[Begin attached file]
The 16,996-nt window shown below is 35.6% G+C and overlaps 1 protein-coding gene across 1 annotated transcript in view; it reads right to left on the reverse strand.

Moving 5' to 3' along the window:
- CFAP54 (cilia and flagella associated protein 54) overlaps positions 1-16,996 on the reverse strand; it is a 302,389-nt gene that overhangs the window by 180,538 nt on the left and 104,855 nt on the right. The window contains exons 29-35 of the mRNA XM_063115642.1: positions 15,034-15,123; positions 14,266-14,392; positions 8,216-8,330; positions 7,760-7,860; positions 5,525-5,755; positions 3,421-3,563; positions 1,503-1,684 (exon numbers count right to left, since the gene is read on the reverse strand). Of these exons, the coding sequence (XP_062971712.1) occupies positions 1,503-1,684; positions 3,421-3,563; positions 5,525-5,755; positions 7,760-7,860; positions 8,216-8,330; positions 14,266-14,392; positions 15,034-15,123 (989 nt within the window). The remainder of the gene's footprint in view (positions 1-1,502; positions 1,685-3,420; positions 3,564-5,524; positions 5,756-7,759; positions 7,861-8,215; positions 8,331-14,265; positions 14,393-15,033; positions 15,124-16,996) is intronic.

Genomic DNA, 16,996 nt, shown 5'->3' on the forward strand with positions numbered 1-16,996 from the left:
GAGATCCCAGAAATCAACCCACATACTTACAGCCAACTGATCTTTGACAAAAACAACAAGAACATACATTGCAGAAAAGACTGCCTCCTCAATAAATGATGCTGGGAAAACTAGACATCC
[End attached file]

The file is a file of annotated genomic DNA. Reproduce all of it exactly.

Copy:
The 16,996-nt window shown below is 35.6% G+C and overlaps 1 protein-coding gene across 1 annotated transcript in view; it reads right to left on the reverse strand.

Moving 5' to 3' along the window:
- CFAP54 (cilia and flagella associated protein 54) overlaps positions 1-16,996 on the reverse strand; it is a 302,389-nt gene that overhangs the window by 180,538 nt on the left and 104,855 nt on the right. The window contains exons 29-35 of the mRNA XM_063115642.1: positions 15,034-15,123; positions 14,266-14,392; positions 8,216-8,330; positions 7,760-7,860; positions 5,525-5,755; positions 3,421-3,563; positions 1,503-1,684 (exon numbers count right to left, since the gene is read on the reverse strand). Of these exons, the coding sequence (XP_062971712.1) occupies positions 1,503-1,684; positions 3,421-3,563; positions 5,525-5,755; positions 7,760-7,860; positions 8,216-8,330; positions 14,266-14,392; positions 15,034-15,123 (989 nt within the window). The remainder of the gene's footprint in view (positions 1-1,502; positions 1,685-3,420; positions 3,564-5,524; positions 5,756-7,759; positions 7,861-8,215; positions 8,331-14,265; positions 14,393-15,033; positions 15,124-16,996) is intronic.

Genomic DNA, 16,996 nt, shown 5'->3' on the forward strand with positions numbered 1-16,996 from the left:
GAGATCCCAGAAATCAACCCACATACTTACAGCCAACTGATCTTTGACAAAAACAACAAGAACATACATTGCAGAAAAGACTGCCTCCTCAATAAATGATGCTGGGAAAACTAGACATCC